“In June, Apple Inc.’s Chief Executive Officer Tim Cook told Bloomberg: ‘We don’t feel an impatience to be first. It’s just not how we’re wired. Our thing is to be the best and to give the user something that really makes a difference in their lives,’ Mark Gurman writes for Bloomberg. “He was talking about the unveiling of the HomePod, Apple’s late entrance to the smart speaker market pioneered by Amazon. But Cook could just as well have been talking about the next iPhone.”

“The new iPhone won’t be a case-study of innovation, more a matter of perfecting features that are already out there in rival devices,” Gurman writes. “Time and again, Apple has followed this ‘best, not first’ philosophy, seizing on technologies and features bungled by rivals and implementing them well enough to spur widespread adoption. Proof of concept? More than 1.2 billion iPhones sold in the last decade.”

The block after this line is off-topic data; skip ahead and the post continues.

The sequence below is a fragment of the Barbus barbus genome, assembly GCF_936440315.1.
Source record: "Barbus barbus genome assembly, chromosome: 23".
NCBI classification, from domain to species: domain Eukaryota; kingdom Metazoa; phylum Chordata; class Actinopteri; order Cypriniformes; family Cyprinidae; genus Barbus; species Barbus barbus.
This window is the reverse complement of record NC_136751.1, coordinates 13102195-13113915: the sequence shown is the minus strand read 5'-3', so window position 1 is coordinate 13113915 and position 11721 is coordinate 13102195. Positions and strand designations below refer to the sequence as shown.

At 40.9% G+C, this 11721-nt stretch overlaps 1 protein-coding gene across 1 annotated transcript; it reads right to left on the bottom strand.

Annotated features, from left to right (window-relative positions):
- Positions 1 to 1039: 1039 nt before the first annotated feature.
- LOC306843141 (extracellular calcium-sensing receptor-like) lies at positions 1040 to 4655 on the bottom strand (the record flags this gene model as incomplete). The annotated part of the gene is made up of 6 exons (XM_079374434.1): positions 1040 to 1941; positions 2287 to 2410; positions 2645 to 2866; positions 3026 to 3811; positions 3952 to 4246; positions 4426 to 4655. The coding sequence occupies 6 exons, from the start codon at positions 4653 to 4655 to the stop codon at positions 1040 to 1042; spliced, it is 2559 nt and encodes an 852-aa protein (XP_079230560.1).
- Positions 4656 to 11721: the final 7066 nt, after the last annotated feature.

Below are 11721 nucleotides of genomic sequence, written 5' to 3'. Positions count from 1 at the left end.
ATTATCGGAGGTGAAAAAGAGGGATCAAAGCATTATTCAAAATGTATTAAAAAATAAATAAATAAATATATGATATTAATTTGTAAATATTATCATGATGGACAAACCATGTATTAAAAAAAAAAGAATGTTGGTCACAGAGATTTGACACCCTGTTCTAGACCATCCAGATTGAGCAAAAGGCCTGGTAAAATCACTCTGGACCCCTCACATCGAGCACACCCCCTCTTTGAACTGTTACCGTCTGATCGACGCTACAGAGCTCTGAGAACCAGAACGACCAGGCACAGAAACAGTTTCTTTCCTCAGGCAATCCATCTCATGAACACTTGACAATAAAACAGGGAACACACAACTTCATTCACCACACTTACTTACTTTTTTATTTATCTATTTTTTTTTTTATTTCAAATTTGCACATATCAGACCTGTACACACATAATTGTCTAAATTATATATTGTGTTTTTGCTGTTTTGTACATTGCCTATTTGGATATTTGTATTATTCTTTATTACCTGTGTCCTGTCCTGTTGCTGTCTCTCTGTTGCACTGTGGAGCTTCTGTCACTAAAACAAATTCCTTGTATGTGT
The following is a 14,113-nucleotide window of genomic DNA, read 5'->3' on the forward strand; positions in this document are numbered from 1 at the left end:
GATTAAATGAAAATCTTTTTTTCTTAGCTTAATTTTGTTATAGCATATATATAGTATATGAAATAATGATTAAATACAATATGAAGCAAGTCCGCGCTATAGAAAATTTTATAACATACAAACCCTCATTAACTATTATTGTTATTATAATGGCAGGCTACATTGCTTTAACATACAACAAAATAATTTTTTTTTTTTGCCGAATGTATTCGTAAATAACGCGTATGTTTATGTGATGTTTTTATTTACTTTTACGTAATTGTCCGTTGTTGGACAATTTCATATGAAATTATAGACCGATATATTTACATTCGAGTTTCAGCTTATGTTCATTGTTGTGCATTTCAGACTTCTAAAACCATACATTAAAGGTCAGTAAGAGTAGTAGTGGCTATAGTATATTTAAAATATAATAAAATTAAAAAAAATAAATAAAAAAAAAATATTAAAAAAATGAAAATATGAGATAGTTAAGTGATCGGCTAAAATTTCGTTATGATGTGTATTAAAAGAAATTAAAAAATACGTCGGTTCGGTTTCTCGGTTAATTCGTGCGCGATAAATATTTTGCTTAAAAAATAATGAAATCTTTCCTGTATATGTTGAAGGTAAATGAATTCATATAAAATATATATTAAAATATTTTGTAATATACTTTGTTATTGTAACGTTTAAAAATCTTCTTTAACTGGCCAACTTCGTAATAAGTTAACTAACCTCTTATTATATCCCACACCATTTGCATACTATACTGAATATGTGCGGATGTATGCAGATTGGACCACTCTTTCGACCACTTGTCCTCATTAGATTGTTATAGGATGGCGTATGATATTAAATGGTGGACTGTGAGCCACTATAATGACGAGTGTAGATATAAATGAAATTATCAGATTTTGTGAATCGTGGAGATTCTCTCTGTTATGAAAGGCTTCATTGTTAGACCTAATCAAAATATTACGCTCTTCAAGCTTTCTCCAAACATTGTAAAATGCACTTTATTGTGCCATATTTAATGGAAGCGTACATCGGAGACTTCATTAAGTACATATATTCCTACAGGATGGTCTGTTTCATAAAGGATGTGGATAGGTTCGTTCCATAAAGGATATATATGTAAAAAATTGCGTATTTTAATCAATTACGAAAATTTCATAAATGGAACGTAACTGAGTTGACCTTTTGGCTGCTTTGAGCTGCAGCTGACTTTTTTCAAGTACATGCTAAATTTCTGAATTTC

“The next iPhone will seamlessly mesh screen and charging technologies invented by others with such Apple innovations as a 3-D face scanner that unlocks the phone in a few hundred milliseconds,” Gurman writes. “the new iPhone’s crown jewel will be a 3-D facial scanning sensor that will unlock device and authenticate purchases—an industry first. If history is any guide, the new iPhone will be a huge hit.”

Read more in the full article here.

MacDailyNews Take: What good is being first with a contactless payment system, an iris reader, or a display technology if nobody uses them, it doesn’t work well/isn’t secure, or can’t be produced in sufficient volume?

As with Multi-Touch Cut/Copy/Paste, for example, Apple studies the issue, perfects the process, and only ships it when “it just works,” much to users’ delight!